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Article summary:

1. The Yogurt Starter Culture from Country Trading Co. contains 10 sachets of starter culture, each making 1 litre of live yogurt with 4 strains of live yogurt bacteria including probiotics.

2. The starter culture is made in small batches in NZ for maximum live culture counts and has a long shelf life.

3. The article provides tips on how to make perfect yogurt at home, including using a kitchen thermometer and a yogurt maker, and suggests using a wide range of dairy milk or plant-based options depending on personal preference.

Article analysis:

The article titled "Yogurt Starter Culture - Dairy Probiotic 10 Pack – Country Trading Co." provides information on a yogurt starter culture that can be used to make homemade yogurt. The article highlights the benefits of making yogurt at home, including cost-effectiveness and control over ingredients. However, the article appears to be promotional in nature and lacks critical analysis.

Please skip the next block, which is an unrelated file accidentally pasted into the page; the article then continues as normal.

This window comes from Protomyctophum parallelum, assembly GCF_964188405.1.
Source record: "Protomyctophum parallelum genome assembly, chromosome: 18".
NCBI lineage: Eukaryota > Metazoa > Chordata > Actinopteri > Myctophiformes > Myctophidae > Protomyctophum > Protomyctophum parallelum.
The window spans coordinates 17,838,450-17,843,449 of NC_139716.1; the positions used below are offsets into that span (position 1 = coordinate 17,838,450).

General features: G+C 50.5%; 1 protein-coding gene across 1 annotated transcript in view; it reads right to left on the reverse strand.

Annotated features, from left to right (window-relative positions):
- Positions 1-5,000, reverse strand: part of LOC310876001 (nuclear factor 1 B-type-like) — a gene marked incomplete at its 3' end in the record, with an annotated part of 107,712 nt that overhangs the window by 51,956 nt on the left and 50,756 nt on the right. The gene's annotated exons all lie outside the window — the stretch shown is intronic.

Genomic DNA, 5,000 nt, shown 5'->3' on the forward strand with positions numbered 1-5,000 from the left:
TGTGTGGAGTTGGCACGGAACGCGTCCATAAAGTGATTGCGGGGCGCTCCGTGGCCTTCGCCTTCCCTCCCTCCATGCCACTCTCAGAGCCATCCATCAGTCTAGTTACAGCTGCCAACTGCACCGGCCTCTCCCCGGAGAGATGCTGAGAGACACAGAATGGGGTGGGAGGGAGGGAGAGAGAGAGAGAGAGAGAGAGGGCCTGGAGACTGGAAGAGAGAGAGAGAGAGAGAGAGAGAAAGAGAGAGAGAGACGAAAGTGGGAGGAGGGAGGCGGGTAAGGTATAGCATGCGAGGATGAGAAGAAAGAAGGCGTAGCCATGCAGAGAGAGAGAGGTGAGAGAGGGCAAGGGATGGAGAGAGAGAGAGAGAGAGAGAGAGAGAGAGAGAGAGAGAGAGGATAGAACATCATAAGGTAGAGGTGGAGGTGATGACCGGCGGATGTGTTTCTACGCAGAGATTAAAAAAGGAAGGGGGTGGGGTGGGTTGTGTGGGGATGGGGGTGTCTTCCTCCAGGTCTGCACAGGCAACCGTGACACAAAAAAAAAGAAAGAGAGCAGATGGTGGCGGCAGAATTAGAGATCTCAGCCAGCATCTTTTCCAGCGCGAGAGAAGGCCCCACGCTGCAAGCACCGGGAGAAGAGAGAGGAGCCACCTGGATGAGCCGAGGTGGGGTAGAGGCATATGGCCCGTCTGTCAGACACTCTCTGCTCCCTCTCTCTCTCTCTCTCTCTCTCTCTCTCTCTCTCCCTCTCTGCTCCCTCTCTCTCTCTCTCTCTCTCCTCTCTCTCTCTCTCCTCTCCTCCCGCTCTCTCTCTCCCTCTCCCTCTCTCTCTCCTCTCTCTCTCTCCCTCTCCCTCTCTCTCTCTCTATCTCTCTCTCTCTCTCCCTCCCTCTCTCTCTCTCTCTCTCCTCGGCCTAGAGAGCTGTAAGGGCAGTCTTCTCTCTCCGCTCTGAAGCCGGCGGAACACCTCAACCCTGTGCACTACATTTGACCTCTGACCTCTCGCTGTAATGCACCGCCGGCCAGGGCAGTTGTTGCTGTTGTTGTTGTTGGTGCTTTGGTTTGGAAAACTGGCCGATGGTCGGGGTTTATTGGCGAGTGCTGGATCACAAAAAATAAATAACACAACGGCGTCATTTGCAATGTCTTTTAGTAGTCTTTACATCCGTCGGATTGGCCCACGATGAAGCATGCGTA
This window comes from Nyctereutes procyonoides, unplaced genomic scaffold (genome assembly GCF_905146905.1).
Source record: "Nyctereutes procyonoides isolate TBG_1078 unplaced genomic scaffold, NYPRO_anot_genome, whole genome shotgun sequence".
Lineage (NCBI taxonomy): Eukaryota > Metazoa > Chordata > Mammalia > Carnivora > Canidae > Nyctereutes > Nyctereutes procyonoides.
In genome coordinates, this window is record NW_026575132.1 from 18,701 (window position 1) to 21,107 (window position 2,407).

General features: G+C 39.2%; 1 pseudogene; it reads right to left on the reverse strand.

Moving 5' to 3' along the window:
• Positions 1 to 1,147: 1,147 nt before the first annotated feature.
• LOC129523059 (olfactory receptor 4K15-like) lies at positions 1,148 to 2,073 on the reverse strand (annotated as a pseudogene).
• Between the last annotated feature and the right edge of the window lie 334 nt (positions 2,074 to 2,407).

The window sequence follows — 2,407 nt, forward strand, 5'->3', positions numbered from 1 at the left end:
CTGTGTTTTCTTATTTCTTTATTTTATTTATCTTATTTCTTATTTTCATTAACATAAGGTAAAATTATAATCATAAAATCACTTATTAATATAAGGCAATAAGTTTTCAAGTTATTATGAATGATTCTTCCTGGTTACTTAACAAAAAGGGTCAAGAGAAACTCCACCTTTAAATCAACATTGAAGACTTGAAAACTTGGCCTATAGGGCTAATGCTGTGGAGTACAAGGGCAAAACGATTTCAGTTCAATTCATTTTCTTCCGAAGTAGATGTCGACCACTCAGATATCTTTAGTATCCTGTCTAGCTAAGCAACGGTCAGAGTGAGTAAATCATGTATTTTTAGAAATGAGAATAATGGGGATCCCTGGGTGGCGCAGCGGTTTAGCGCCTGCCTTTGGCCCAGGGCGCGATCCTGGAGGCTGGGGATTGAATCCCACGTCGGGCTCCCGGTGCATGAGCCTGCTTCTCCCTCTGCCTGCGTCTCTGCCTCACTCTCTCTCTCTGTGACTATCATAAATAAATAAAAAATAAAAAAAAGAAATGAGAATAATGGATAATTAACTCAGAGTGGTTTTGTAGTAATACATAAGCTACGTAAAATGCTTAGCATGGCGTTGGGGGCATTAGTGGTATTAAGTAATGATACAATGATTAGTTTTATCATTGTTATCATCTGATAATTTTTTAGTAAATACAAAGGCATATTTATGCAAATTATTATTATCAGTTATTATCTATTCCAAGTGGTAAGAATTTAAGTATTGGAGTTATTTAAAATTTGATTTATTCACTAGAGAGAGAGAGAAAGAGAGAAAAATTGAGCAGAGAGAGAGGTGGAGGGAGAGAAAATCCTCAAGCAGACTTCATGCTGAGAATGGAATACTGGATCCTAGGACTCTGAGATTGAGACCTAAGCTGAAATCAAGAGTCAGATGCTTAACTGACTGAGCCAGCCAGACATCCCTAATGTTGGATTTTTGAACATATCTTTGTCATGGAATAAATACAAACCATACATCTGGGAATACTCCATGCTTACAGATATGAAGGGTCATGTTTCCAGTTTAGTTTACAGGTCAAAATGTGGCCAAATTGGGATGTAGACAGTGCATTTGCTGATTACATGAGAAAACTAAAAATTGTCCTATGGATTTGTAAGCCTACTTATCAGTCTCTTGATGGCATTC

One potential bias in the article is its focus on the benefits of using this specific yogurt starter culture. While it does mention that customers rave about the difference in results using fresh cultures, there is no discussion of other options for making homemade yogurt or any potential drawbacks of using this particular product.

Additionally, the article makes unsupported claims about the probiotic content of the yogurt made with this starter culture. It states that one tablespoon contains over 20 billion live probiotics, which is about the same as seven probiotic capsules. However, there is no evidence provided to support this claim or any explanation of how it was determined.

The article also promotes specific equipment needed for making homemade yogurt, such as a kitchen thermometer and a stainless steel yogurt maker. While these may be helpful tools for some people, they are not necessary for making yogurt at home and could be seen as promoting unnecessary purchases.

Furthermore, while the article mentions different types of milk that can be used with this starter culture, it does not provide any information on potential risks associated with consuming raw milk or dairy products for individuals with lactose intolerance or other allergies.

Overall, while the article provides some useful information on making homemade yogurt and using this specific starter culture, it appears to have a promotional bias and lacks critical analysis of alternative options and potential risks.